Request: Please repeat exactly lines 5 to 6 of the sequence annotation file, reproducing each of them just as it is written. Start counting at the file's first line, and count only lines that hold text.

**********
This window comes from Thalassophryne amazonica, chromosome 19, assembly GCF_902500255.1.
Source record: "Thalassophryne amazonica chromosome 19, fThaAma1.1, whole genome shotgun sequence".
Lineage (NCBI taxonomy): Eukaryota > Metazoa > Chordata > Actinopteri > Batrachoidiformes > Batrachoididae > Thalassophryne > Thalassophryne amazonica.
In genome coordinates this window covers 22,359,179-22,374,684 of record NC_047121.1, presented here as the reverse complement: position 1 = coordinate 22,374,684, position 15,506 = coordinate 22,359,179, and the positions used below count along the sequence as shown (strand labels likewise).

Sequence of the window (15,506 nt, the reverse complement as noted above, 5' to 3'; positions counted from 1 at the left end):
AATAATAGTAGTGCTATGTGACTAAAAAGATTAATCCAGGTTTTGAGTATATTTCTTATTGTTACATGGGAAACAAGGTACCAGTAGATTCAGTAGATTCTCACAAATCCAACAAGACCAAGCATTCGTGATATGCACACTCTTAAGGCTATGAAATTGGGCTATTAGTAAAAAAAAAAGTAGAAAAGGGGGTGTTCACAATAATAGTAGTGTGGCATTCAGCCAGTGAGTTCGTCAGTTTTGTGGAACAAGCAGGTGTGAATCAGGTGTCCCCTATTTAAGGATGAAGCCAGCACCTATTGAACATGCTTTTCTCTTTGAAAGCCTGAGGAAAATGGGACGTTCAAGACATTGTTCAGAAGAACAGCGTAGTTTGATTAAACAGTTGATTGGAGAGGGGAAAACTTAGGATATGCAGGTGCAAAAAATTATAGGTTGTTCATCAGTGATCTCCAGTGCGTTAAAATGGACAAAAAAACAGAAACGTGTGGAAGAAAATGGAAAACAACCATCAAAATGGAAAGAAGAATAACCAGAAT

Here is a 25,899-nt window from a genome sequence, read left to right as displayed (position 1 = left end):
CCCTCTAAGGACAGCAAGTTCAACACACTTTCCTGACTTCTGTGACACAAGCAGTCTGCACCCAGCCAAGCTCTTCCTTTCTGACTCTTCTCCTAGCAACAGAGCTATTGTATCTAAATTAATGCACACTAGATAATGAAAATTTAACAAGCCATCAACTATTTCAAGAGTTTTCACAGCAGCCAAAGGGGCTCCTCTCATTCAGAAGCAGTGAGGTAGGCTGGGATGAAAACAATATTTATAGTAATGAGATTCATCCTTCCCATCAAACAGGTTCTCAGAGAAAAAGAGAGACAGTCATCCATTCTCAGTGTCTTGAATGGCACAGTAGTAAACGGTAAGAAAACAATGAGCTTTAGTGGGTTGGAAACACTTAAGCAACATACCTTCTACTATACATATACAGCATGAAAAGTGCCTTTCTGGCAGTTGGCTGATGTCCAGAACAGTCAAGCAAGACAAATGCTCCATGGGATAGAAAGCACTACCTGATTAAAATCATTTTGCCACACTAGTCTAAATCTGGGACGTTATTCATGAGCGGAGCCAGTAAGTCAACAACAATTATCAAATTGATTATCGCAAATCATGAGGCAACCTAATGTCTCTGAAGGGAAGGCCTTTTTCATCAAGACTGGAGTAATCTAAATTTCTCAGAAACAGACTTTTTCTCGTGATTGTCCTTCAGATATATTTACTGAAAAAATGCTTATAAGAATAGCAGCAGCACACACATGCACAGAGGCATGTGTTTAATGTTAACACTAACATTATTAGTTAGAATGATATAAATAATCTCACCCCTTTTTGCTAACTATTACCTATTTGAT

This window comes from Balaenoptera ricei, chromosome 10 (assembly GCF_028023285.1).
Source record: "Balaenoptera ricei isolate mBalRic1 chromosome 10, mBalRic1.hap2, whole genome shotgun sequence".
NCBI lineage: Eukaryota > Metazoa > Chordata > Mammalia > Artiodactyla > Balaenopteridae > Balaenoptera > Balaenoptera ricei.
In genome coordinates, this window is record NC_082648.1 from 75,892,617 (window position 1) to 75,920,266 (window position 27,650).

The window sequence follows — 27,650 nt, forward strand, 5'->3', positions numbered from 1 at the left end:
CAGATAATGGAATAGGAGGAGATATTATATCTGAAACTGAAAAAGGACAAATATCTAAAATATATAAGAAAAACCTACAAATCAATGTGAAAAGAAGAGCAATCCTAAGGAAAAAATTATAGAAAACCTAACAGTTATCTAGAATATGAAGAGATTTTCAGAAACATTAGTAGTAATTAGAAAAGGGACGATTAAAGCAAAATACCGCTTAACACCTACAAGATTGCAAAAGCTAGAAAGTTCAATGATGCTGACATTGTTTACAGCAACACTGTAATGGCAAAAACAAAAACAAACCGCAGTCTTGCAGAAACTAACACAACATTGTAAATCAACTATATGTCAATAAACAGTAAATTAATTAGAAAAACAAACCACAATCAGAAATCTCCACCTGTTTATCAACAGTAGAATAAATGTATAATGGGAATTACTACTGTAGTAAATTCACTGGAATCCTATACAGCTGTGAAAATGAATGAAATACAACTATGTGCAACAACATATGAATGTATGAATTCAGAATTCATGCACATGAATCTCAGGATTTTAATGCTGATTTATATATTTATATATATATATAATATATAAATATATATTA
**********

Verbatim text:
Sequence of the window (15,506 nt, the reverse complement as noted above, 5' to 3'; positions counted from 1 at the left end):
AATAATAGTAGTGCTATGTGACTAAAAAGATTAATCCAGGTTTTGAGTATATTTCTTATTGTTACATGGGAAACAAGGTACCAGTAGATTCAGTAGATTCTCACAAATCCAACAAGACCAAGCATTCGTGATATGCACACTCTTAAGGCTATGAAATTGGGCTATTAGTAAAAAAAAAAGTAGAAAAGGGGGTGTTCACAATAATAGTAGTGTGGCATTCAGCCAGTGAGTTCGTCAGTTTTGTGGAACAAGCAGGTGTGAATCAGGTGTCCCCTATTTAAGGATGAAGCCAGCACCTATTGAACATGCTTTTCTCTTTGAAAGCCTGAGGAAAATGGGACGTTCAAGACATTGTTCAGAAGAACAGCGTAGTTTGATTAAACAGTTGATTGGAGAGGGGAAAACTTAGGATATGCAGGTGCAAAAAATTATAGGTTGTTCATCAGTGATCTCCAGTGCGTTAAAATGGACAAAAAAACAGAAACGTGTGGAAGAAAATGGAAAACAACCATCAAAATGGAAAGAAGAATAACCAGAAT